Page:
Niagara Field Naturalists warned of impacts of wind power project on wildlife
Huge Niagara project to be built in Blandings turtle habitat, on migratory bird pathways, and near wetlands. Wind power developers get a free pass under the Green Energy Act
Niagara area resident Loretta Shields recently gave a presentation to the Niagara Peninsula Field Naturalists on the impact of wind power development on the environment and specifically, the fact that the Green Energy Act allows corporate wind power developers to escape the protections afforded by Ontario’s laws created for endangered and at-risk wildlife.
Here is an excerpt from a report on the presentation:
One serious concern of the project approval is the incomplete physical site investigations within the 120-metre zone of investigation for the industrial wind turbines. In most of the turbine locations, the 120-metre zone of investigation includes neighbouring lands where the landowners are not participants of this project. Loretta showed several field notes where the surveyors for this project could not fully conclude the ecological land classification within the survey area (i.e., “interior not visible, only edge”); 30 percent of the field notes were inconclusive for reptile hibernacula, bat roosting areas, stick nests and vernal pools.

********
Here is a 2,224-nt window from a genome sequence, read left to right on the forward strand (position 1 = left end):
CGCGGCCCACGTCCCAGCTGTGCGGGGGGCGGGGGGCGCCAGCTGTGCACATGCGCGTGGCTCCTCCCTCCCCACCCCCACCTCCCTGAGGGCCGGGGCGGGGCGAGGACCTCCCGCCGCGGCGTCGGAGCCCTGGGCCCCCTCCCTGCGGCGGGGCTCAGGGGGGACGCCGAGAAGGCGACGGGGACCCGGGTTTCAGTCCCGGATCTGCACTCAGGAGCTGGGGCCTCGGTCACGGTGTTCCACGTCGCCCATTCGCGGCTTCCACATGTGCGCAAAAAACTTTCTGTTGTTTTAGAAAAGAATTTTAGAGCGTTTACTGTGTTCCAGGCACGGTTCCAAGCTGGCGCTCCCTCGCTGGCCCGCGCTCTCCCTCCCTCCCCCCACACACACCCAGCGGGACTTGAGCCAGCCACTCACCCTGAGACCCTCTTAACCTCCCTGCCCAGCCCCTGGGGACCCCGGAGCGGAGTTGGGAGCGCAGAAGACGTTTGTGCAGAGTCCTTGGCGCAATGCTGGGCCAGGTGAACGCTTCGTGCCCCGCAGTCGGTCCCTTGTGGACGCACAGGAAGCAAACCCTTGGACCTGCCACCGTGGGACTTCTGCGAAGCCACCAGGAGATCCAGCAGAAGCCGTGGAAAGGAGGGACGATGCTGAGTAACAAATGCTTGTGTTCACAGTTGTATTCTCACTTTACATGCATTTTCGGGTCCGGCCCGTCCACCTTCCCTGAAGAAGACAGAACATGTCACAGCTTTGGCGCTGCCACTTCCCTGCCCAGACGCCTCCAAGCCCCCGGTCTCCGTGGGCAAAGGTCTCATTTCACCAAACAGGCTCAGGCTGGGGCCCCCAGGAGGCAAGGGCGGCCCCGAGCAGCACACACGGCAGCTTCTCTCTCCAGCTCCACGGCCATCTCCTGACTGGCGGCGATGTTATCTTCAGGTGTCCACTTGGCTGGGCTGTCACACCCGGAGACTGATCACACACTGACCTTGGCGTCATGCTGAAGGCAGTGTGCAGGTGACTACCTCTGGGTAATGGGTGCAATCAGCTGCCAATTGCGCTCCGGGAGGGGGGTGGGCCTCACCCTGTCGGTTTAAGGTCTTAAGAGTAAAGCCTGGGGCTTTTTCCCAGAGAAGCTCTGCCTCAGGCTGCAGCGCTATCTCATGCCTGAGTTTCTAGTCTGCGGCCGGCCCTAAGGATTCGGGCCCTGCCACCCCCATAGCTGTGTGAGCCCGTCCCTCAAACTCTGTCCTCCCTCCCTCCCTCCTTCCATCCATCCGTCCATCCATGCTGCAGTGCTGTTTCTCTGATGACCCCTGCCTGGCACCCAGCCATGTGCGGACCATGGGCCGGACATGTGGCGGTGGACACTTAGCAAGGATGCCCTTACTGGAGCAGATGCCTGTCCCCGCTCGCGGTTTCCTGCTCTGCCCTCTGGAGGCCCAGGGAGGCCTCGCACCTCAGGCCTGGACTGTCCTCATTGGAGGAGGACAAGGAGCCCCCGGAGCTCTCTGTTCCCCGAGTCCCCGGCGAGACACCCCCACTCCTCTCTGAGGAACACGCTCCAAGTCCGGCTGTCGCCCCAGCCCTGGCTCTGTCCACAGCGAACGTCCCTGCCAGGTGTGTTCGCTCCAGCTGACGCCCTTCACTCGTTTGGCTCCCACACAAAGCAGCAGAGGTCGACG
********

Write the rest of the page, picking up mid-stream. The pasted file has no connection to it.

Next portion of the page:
While the Renewable Energy Regulations do allow for alternative site investigations (surveys from the roadside instead of physical site surveys), these must be supported by an explanation as to why it was not reasonable to physically survey the site. An explanation (other than it was not reasonable) was not provided in the Natural Heritage report provided by the wind energy company, but the project was approved nonetheless.
Read the full report here: LorettaShieldsPresentationReport